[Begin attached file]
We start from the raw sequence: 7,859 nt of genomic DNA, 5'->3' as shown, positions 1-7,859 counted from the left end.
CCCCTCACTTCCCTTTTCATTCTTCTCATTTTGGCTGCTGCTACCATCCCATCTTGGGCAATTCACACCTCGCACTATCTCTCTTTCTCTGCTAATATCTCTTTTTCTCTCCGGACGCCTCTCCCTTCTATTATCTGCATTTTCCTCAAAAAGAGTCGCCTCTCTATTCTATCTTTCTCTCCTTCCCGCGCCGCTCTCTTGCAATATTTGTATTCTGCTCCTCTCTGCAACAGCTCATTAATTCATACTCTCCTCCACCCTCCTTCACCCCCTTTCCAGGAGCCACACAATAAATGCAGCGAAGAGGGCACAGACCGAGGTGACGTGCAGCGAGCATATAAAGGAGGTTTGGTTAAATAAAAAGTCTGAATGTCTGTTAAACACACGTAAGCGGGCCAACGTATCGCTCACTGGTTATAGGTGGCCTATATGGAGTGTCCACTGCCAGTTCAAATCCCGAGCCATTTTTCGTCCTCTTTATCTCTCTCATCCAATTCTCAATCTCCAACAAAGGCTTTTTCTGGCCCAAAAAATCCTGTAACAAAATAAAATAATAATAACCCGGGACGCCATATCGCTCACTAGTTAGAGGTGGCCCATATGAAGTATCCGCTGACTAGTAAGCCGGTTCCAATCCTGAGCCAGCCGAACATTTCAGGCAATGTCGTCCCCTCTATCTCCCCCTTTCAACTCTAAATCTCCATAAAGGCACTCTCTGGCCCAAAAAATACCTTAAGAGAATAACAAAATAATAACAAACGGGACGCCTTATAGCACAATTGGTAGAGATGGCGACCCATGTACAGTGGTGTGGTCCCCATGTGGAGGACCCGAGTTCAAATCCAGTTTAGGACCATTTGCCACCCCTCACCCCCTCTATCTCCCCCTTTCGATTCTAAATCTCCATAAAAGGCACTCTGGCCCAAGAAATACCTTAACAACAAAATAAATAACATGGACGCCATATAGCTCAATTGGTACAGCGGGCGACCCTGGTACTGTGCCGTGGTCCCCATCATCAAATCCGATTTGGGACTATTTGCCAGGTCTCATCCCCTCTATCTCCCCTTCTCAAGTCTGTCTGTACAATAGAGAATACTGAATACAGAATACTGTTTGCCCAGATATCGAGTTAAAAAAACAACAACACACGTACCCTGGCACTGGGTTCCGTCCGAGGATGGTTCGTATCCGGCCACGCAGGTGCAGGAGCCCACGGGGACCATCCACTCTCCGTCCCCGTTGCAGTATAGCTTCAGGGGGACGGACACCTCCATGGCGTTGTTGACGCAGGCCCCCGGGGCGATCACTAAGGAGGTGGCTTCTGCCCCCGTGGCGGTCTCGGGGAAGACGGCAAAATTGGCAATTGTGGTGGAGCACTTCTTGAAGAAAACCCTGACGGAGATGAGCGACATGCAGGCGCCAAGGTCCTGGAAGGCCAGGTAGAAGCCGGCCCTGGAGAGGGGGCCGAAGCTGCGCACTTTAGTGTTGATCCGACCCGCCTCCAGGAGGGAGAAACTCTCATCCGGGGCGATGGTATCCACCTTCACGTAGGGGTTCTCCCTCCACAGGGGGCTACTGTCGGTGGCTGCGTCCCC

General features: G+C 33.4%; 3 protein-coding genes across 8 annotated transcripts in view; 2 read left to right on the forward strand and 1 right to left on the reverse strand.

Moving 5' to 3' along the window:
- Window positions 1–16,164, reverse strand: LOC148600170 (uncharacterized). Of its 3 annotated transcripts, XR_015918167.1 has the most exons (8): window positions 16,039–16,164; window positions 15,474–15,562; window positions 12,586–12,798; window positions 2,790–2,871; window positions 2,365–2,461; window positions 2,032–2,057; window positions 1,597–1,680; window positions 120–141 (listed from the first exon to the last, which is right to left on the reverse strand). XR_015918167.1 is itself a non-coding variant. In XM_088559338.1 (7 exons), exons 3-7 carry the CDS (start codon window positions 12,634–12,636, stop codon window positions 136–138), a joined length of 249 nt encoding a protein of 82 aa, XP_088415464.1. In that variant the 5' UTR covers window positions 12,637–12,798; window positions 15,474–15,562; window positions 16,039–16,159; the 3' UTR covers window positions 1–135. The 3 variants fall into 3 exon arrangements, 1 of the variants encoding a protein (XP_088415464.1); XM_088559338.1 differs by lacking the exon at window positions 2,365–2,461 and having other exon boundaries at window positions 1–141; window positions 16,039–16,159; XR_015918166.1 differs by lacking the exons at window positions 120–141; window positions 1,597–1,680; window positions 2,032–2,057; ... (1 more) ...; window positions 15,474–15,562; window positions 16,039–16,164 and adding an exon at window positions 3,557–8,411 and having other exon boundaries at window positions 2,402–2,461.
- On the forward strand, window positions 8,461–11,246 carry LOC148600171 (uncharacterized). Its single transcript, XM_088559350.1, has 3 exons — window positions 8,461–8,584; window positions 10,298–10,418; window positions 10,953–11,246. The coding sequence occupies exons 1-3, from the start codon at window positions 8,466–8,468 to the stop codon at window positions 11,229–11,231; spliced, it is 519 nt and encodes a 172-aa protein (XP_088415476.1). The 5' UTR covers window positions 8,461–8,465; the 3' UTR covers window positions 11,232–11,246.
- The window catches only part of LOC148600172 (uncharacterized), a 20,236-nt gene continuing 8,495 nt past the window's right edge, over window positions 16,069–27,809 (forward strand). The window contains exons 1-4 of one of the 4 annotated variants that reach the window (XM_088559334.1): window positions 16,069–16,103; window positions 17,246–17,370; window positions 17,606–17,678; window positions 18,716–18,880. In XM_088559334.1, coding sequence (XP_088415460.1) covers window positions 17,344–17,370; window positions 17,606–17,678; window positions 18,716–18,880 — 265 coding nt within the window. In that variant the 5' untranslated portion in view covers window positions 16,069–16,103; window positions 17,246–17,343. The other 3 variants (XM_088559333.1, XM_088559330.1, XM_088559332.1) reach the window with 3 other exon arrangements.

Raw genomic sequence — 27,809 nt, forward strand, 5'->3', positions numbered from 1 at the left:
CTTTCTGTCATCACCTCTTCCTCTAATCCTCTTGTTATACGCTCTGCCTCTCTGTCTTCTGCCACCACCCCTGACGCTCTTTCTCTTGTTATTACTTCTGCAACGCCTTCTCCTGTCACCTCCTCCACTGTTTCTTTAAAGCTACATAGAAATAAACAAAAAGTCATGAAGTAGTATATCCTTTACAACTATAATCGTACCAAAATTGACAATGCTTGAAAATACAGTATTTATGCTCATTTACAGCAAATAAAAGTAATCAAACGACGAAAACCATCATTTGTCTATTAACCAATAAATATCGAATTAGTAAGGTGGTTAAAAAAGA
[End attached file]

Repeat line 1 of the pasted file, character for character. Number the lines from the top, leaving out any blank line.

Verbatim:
We start from the raw sequence: 7,859 nt of genomic DNA, 5'->3' as shown, positions 1-7,859 counted from the left end.